Obstetrician-Gynecologists (OB/GYN) are physicians who possess special knowledge, skills and professional capability in the medical and surgical care of the female reproductive system and associated disorders, such that it distinguishes them from other physicians and enables them to serve as consultants to other physicians and as primary physicians for women. Over the years of practice, each obstetrician-gynecologist builds upon this broad base of knowledge and skills and may develop a unique type of practice and changing professional focus. Such diversity contributes to high-quality health care for women.
Resident education in obstetrics-gynecology must include four years of accredited, clinically-oriented graduate medical education, which must be focused on reproductive health care and ambulatory primary health care for women, including health maintenance, disease prevention, diagnosis, treatment, consultation, and referral.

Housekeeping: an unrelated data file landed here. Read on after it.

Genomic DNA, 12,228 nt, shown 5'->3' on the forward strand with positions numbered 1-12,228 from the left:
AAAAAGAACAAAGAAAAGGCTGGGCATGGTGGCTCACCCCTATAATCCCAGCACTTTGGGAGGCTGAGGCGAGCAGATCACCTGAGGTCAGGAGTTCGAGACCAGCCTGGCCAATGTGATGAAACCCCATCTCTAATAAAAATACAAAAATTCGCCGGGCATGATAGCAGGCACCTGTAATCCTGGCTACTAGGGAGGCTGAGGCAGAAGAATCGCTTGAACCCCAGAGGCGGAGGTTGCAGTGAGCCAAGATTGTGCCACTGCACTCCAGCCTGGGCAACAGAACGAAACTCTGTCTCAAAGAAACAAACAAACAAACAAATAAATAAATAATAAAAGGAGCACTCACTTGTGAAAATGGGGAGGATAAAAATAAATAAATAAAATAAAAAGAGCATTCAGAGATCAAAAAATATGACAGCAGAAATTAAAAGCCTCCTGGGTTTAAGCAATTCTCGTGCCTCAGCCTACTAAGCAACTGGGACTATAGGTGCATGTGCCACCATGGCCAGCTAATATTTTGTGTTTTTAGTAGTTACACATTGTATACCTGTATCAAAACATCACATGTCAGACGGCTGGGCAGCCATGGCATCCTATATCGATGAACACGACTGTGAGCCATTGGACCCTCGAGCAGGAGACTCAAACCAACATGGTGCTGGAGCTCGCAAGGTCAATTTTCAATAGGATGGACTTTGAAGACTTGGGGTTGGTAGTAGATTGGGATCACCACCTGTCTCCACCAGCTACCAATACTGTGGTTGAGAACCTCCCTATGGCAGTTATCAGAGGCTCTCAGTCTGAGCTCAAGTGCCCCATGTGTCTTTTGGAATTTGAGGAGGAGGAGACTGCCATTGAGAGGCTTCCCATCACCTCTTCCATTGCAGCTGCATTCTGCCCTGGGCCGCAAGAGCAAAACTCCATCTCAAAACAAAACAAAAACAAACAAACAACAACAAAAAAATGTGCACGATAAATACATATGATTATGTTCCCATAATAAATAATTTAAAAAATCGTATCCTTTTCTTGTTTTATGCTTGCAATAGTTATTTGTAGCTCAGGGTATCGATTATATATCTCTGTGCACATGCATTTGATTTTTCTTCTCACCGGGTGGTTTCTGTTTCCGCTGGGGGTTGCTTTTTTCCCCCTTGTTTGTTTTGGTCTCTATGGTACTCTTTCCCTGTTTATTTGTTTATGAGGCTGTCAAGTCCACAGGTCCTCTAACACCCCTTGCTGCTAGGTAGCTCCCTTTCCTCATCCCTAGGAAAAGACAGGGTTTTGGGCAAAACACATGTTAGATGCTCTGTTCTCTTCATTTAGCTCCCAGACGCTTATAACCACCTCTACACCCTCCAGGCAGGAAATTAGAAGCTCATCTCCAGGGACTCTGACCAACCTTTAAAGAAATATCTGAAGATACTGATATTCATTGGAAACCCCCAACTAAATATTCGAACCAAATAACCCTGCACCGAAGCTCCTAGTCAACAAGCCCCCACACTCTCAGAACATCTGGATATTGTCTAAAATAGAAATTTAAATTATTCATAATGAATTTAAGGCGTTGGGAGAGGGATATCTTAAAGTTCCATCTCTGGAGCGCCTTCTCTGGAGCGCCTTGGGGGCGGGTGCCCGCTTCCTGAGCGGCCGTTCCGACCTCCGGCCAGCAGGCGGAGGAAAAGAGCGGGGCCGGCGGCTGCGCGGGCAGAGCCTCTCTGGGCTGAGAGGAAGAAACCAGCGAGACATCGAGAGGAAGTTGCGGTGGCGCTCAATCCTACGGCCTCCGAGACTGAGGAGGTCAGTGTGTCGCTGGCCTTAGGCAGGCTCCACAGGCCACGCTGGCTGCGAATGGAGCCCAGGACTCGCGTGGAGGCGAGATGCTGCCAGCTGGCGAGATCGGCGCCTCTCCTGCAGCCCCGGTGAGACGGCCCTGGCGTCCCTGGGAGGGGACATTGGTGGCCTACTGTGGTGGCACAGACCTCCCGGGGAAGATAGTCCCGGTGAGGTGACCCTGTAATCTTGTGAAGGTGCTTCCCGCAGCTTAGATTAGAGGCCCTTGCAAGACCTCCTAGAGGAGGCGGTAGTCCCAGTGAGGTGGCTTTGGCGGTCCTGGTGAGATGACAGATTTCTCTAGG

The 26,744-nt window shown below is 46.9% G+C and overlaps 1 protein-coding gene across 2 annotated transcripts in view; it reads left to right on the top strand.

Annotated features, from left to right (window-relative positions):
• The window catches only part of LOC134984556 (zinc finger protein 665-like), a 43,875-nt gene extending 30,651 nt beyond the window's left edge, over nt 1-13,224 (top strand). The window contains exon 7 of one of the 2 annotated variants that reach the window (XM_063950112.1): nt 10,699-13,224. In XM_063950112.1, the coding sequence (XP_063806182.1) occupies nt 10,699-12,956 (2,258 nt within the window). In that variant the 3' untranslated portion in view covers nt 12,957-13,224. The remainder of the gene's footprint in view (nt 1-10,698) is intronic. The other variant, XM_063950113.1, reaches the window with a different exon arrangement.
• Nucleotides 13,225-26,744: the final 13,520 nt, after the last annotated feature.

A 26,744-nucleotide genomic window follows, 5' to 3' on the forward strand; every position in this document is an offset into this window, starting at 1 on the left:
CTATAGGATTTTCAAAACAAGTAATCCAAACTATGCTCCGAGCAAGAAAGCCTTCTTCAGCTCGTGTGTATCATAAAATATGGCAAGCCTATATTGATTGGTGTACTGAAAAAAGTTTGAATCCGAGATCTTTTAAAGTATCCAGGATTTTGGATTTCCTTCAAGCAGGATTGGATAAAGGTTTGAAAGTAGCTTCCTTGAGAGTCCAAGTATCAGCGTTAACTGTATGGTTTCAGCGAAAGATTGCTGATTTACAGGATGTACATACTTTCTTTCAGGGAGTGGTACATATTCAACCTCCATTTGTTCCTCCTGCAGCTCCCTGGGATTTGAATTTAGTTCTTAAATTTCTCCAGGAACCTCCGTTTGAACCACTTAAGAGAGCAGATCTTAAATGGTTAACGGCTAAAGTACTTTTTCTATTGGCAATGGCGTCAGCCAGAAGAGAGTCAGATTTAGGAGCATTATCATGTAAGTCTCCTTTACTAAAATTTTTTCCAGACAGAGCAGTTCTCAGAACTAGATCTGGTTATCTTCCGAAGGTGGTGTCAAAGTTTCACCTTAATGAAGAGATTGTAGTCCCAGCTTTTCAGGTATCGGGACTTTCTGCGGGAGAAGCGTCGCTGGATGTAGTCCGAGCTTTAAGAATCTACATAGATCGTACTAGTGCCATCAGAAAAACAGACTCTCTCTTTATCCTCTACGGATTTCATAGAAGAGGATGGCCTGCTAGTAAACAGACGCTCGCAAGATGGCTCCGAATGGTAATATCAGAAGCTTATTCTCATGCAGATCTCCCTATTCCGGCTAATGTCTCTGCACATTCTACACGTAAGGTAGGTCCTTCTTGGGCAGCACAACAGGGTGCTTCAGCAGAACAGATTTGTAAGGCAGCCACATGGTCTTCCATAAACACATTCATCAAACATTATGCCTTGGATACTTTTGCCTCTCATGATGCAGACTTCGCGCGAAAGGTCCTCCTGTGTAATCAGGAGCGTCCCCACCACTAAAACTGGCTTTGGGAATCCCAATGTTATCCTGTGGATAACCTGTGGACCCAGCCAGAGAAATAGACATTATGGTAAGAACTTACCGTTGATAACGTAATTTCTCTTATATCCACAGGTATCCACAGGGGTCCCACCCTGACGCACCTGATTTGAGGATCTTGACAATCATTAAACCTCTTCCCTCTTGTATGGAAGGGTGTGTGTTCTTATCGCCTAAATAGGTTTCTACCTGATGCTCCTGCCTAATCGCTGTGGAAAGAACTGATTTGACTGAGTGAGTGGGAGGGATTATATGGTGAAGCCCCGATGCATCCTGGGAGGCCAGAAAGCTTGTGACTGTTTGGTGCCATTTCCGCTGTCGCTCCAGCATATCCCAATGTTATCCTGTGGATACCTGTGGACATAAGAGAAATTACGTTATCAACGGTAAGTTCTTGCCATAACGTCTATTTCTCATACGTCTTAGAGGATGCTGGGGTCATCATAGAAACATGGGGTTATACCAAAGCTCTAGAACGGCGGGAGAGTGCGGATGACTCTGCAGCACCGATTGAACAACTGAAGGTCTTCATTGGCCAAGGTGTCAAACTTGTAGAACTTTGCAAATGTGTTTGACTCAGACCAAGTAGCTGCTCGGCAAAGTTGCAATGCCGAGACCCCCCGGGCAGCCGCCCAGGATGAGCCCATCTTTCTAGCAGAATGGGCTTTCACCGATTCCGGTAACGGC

There are also subspecialties in obstetrics and gynecology, which require additional training: maternal-fetal medicine specialists are obstetricians/gynecologists who are prepared to care for, and to consult on, patients with high-risk pregnancies; and reproductive endocrinologists are capable of managing complex problems related to reproductive endocrinology and infertility, including aspects of assisted reproduction, such as in vitro fertilization (IVF).